• umatrix doesn't support NaN, Inf, -Inf

Types

The umatrix module attempts to determine the supported types and floating point epsilon if float is supported.

The results are held in umatrix.stypes and umatrix.flt_eps respectively.

The variable umatrix.dtype holds the default type used by some ulinalg routines (float if supported) .

For example flt_eps, stypes under a few different platforms:

#    PyBoard         = 1.19E-7 , [<class 'bool'>, <class 'int'>, <class 'float'>, <class 'complex'>]
#    WiPy            = 1       , [<class 'bool'>, <class 'int'>]
#    Linux (uPy)     = 1.19E-7 , [<class 'bool'>, <class 'int'>, <class 'float'>, <class 'complex'>]
#    Linux (CPython) = 2.22E-16, [<class 'bool'>, <class 'int'>, <class 'float'>, <class 'complex'>]

Notes:

  • uPy under Linux forces flt_eps = 1.19E-7 since it appears that the underlying math functions use doubles but uPy operates with single precision.
  • flt_eps is kind of irrelevant when all the work is done on one platform but the ulinalg_test file uses it to determine matrix equality.

Matrix +,-,*,\,\\ Scaler operations

Matrices used as the LH argument of a scaler operation will work for element wise operation. Using a scaler as the RH argument does not work as reflected operations are not yet supported by MicroPython.

Negation of a matrix does work.

For example:

2+X     # does not work
X+2     # matrix plus element-wise addition works

2-X     # does not work
-X+2    # works

2*X     # does not work
X*2     # works

Scaler / matrix can be accomplished using the reciprocal(n=1) method.

2.0/X              # does not work
X.reciprocal()*2.0 # does work (1/x * 2.0)

The reason seems to be that the MicroPython int class __add__ method (for example) does not raise NotImplementedError and therefore the umatrix __radd__ method is not invoked.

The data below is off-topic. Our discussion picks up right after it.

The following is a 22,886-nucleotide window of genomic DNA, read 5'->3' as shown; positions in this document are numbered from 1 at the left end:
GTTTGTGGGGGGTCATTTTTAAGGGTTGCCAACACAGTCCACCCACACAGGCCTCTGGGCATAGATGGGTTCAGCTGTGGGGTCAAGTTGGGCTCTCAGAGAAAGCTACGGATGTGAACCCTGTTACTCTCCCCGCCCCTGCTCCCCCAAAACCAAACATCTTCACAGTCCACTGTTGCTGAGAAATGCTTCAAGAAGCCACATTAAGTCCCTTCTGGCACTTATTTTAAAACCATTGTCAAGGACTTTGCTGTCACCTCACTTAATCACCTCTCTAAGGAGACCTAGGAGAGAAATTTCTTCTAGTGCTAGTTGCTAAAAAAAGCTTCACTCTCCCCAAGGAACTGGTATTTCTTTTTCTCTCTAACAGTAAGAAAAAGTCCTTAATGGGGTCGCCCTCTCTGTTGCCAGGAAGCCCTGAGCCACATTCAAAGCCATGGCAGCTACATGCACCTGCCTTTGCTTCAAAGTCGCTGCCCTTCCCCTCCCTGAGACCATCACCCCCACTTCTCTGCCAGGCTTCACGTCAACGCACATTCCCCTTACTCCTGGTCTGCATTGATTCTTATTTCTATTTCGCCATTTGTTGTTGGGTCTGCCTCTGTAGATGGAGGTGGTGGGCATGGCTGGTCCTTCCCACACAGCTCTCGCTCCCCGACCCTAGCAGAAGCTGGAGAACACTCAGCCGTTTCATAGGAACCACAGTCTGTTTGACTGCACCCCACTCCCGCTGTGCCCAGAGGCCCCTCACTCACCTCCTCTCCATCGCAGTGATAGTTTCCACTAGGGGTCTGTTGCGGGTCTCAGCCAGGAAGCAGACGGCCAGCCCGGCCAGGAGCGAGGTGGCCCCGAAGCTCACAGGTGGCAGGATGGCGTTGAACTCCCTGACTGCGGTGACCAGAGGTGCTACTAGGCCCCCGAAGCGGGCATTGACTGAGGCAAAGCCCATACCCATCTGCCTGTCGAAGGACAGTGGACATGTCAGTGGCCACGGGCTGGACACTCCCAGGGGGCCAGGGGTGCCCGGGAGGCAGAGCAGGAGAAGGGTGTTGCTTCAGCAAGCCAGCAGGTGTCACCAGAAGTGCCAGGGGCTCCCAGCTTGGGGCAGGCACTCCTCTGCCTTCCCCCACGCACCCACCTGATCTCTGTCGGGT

Matrix equality

In MicroPython X == Y returns True if all elements of X and Y are equal and the they have the same shape.

The following functions are available:

  • umatrix.matrix_equal(X, Y) - boolean indicating same data and shape.
  • umatrix.matrix_equv(X, Y, tol=0) - boolean indication same data (within tol) and broadcastable.
  • umatrix.matrix.isclose(X, Y, rtol=1.0E-5, atol=flt_eps) - boolean matrix indicating element wise equality (within tol).

Float and complex default to determining equality within flt_eps.

In Numpy X == Y returns a boolean matrix indicating element equality. To get a similar result to Numpy, use umatrix.matrix_isclose(X, Y).


Properties of umatrix.matrix

shape

Returns the shape as a tuple (m, n).

shape = (p, q)

In place shape change (not a copy)

is_square

Returns True if a square matrix

T

Convenience property to return a transposed view


Methods of umatrix.matrix

copy()

Returns a copy of the matrix

size(axis=0)

Returns:

axis=0 size (n*m) for Numpy compatibility

axis=1 rows

axis=2 columns

reshape(m, n)

Returns a copy of the matrix with a the shape (m, n)

transpose()

Returns a view of the matrix transpose

reciprocal(n=1)

Returns a matrix with element wise reciprocals by default (or n/element). For use in scaler division. See Implementation Notes.

apply(func, *args, **kwargs)

Call a scalar function on each element, returns a new matrix passes *args and **kwargs to func unmodified note: this is not useful for matrix-matrix operations

e.g.

   y = x.apply(math.sin)
   y = x.apply(lambda a,b: a>b, 5) # equivalent to y = x > 5
   y = x.apply(operators.gt, 5)    # equivalent to y = x > 5 (not in MicroPython)

Functions provided by umatrix module

isclose(X, Y, rtol=1.0E-5, atol=flt_eps)

Returns True if matrices X and Y have the same shape and the elements are within tol. tol defaults to umatrix.flt_eps for use with int and to flt_eps for float and complex.

Ref. numpy.isclose()

matrix_equal(X, Y, tol=0)

Returns a boolean matrix indicating element equality. X and Y must be the same shape. Similar to Numpys ==

matrix_equiv(X, Y)

Returns a boolean indicating if X and Y share the same data and are broadcastable


Functions provided by ulinalg module

eps(a=1)

Returns the closest floating point number within machine tolerance considered to be different from 'a'.

Ref. numpy.spacing(), MATLAB/Octave eps() functions

zeros(m, n, dtype=umatrix.ddtype)

Returns a m x n matrix filled with zeros.

ones(m, n, dtype=umatrix.ddtype)

Returns a m x n matrix filled with ones.

eye(m, dtype=umatrix.ddtype)

Returns a m x m matrix with the diagonal of ones.

det_inv(X)

Returns the determinant and inverse (d, i) of X if it exists. Uses Gaussian Elimination to get an upper triangular matrix.

Returns (0, []) if the matrix is singular.

Numpy.linalg provides separate functions for det and inv.

pinv(X)

Returns the results of the pseudo inverse operation of X.

Not sure how robust this is but it works for at least one example.

dot(X, Y)

The dot product operation.

cross(X, Y, axis=1)

The cross product operation for 2x2 and 3x3 matrices.

axis = 1 (default) is for Numpy compatibility.

axis = 0 is for MATLAB, Octave, SciLab compatibility.